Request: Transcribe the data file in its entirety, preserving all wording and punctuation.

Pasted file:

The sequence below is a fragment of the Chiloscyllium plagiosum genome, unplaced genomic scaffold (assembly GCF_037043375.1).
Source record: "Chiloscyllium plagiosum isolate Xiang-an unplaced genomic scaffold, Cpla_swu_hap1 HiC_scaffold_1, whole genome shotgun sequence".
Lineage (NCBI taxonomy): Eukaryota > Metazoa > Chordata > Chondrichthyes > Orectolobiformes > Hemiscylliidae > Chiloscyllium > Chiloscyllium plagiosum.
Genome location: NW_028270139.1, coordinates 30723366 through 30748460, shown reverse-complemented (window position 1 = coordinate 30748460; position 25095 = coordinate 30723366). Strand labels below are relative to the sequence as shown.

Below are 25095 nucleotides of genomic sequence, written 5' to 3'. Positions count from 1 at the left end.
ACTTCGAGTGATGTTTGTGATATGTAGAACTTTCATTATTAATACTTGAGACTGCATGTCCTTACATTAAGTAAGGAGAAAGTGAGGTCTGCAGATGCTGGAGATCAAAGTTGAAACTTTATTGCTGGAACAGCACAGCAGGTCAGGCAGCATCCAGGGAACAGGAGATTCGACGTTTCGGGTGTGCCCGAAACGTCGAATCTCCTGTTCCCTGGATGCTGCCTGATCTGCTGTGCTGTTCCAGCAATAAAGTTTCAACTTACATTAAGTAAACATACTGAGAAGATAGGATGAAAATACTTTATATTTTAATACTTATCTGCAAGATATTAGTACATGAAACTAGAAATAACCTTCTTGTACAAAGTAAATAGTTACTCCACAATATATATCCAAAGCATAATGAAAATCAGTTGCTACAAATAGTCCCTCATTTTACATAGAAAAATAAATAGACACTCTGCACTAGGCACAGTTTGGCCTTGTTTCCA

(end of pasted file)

The sequence below is a fragment of the Chiloscyllium plagiosum genome, unplaced genomic scaffold (assembly GCF_037043375.1).
Source record: "Chiloscyllium plagiosum isolate Xiang-an unplaced genomic scaffold, Cpla_swu_hap1 HiC_scaffold_1, whole genome shotgun sequence".
Lineage (NCBI taxonomy): Eukaryota > Metazoa > Chordata > Chondrichthyes > Orectolobiformes > Hemiscylliidae > Chiloscyllium > Chiloscyllium plagiosum.
Genome location: NW_028270139.1, coordinates 30723366 through 30748460, shown reverse-complemented (window position 1 = coordinate 30748460; position 25095 = coordinate 30723366). Strand labels below are relative to the sequence as shown.

Below are 25095 nucleotides of genomic sequence, written 5' to 3'. Positions count from 1 at the left end.
ACTTCGAGTGATGTTTGTGATATGTAGAACTTTCATTATTAATACTTGAGACTGCATGTCCTTACATTAAGTAAGGAGAAAGTGAGGTCTGCAGATGCTGGAGATCAAAGTTGAAACTTTATTGCTGGAACAGCACAGCAGGTCAGGCAGCATCCAGGGAACAGGAGATTCGACGTTTCGGGTGTGCCCGAAACGTCGAATCTCCTGTTCCCTGGATGCTGCCTGATCTGCTGTGCTGTTCCAGCAATAAAGTTTCAACTTACATTAAGTAAACATACTGAGAAGATAGGATGAAAATACTTTATATTTTAATACTTATCTGCAAGATATTAGTACATGAAACTAGAAATAACCTTCTTGTACAAAGTAAATAGTTACTCCACAATATATATCCAAAGCATAATGAAAATCAGTTGCTACAAATAGTCCCTCATTTTACATAGAAAAATAAATAGACACTCTGCACTAGGCACAGTTTGGCCTTGTTTCCA